Example 8

`dmstat inimage.fits centroid=no`

Computes the mean level in the image with associated statistics.

Example 9

`dmstat "inimage.fits[exclude sky=circle(500,500,20)]" centroid=no`

Computes the statistics for an image after applying a spatial filter which excludes all pixels that lie within a circle of radius 20 with center (500,500) in sky coordinates. Those pixels excluded by the spatial filter are ignored in the calculation, only contributing to the number of excluded pixels listed in the "null" column.

Example 10

`dmstat inimage.fits centroid=no clip=yes nsigma=2.5 maxiter=10`

Computes the mean level in an image, with associated statistics, after removing all points which are more than 2.5 standard deviations away from the mean. This is repeated until either no more values are rejected or 10 iterations have been performed. If centroid=yes, then no clipping of the data would have occurred.

Example 11

```dmstat "inimage.fits[sky=region(src.reg)]" centroid=no clip=yes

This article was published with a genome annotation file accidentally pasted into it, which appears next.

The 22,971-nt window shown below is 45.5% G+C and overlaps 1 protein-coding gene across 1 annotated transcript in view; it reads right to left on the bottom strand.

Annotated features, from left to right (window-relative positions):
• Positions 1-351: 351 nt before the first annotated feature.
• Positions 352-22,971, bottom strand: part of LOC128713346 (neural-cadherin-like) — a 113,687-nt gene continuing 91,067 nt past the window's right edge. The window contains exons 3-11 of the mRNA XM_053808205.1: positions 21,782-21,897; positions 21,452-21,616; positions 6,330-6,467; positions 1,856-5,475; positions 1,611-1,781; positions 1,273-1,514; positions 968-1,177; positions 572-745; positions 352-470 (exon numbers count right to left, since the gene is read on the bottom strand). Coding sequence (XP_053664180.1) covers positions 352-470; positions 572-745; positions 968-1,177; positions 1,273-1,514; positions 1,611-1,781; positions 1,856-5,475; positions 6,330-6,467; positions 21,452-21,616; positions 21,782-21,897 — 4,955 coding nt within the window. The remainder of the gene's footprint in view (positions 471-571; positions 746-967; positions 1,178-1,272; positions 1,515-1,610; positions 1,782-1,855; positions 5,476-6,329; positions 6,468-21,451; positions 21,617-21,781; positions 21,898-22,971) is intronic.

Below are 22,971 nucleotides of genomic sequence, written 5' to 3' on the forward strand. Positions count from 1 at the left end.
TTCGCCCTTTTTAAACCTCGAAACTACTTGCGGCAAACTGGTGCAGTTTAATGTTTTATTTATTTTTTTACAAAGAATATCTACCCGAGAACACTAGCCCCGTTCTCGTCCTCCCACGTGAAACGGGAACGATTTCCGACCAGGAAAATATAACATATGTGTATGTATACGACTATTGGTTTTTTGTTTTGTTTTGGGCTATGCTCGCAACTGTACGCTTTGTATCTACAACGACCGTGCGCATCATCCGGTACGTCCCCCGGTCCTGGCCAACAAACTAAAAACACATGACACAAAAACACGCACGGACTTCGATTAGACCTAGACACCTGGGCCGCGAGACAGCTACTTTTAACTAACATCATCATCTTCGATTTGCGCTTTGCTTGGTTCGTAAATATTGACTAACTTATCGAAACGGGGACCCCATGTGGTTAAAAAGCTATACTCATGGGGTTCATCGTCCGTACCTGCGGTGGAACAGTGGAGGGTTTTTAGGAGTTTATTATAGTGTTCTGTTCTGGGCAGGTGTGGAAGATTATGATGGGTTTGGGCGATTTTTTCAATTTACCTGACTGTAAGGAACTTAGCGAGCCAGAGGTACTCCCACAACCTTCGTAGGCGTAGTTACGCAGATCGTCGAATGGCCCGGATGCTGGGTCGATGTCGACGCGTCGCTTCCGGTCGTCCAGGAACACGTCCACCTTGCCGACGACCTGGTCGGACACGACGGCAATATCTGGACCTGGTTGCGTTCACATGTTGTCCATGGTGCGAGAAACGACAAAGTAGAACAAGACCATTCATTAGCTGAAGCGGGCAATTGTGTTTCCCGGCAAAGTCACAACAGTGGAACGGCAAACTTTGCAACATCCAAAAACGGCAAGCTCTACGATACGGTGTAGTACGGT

nsigma=2.5 maxiter=10```

As with the previous example, but this time the calculation is restricted to only those pixels that lie within the region defined by the file "src.reg".

Example 12

```dmstat intable.fits sigma- > /dev/null
set cols = `pget dmstat out_columns`
set means = `pget dmstat out_mean`
@ n = 1
@ nmax = `stk_count \$cols echo+`
while ( \$n <= \$nmax )
set col = `stk_read_num \$cols \$n echo+`
set mean = `stk_read_num \$means \$n echo+`
printf "%-10s mean= %g\n" \$col \$mean
@ n++
end```

Here we calculate the statistics for all the columns in intable.fits and then use the stack tools ("ahelp stack" and "ahelp tools /stk_/") to find the name and mean value for all columns in the file. This example uses csh/tcsh syntax.

Example 13

```dmstat "*.fits" centroid=no